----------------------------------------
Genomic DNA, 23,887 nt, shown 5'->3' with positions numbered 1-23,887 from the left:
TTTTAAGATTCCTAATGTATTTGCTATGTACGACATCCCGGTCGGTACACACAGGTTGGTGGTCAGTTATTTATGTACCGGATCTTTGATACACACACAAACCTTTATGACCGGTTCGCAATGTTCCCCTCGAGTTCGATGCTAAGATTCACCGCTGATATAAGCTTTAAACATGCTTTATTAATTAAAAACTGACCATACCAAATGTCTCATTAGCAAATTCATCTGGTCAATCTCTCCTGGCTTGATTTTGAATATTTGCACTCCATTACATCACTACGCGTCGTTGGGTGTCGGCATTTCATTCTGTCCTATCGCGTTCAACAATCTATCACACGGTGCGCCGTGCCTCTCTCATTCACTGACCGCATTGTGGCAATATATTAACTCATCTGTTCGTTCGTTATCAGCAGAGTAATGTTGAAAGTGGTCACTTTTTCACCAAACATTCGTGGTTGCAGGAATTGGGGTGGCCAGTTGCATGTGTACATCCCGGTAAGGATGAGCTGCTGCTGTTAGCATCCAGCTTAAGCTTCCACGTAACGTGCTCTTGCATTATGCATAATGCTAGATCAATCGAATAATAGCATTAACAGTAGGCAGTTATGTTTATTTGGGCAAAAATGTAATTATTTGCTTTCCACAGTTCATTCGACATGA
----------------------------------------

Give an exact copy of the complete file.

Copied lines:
Genomic DNA, 23,887 nt, shown 5'->3' with positions numbered 1-23,887 from the left:
TTTTAAGATTCCTAATGTATTTGCTATGTACGACATCCCGGTCGGTACACACAGGTTGGTGGTCAGTTATTTATGTACCGGATCTTTGATACACACACAAACCTTTATGACCGGTTCGCAATGTTCCCCTCGAGTTCGATGCTAAGATTCACCGCTGATATAAGCTTTAAACATGCTTTATTAATTAAAAACTGACCATACCAAATGTCTCATTAGCAAATTCATCTGGTCAATCTCTCCTGGCTTGATTTTGAATATTTGCACTCCATTACATCACTACGCGTCGTTGGGTGTCGGCATTTCATTCTGTCCTATCGCGTTCAACAATCTATCACACGGTGCGCCGTGCCTCTCTCATTCACTGACCGCATTGTGGCAATATATTAACTCATCTGTTCGTTCGTTATCAGCAGAGTAATGTTGAAAGTGGTCACTTTTTCACCAAACATTCGTGGTTGCAGGAATTGGGGTGGCCAGTTGCATGTGTACATCCCGGTAAGGATGAGCTGCTGCTGTTAGCATCCAGCTTAAGCTTCCACGTAACGTGCTCTTGCATTATGCATAATGCTAGATCAATCGAATAATAGCATTAACAGTAGGCAGTTATGTTTATTTGGGCAAAAATGTAATTATTTGCTTTCCACAGTTCATTCGACATGA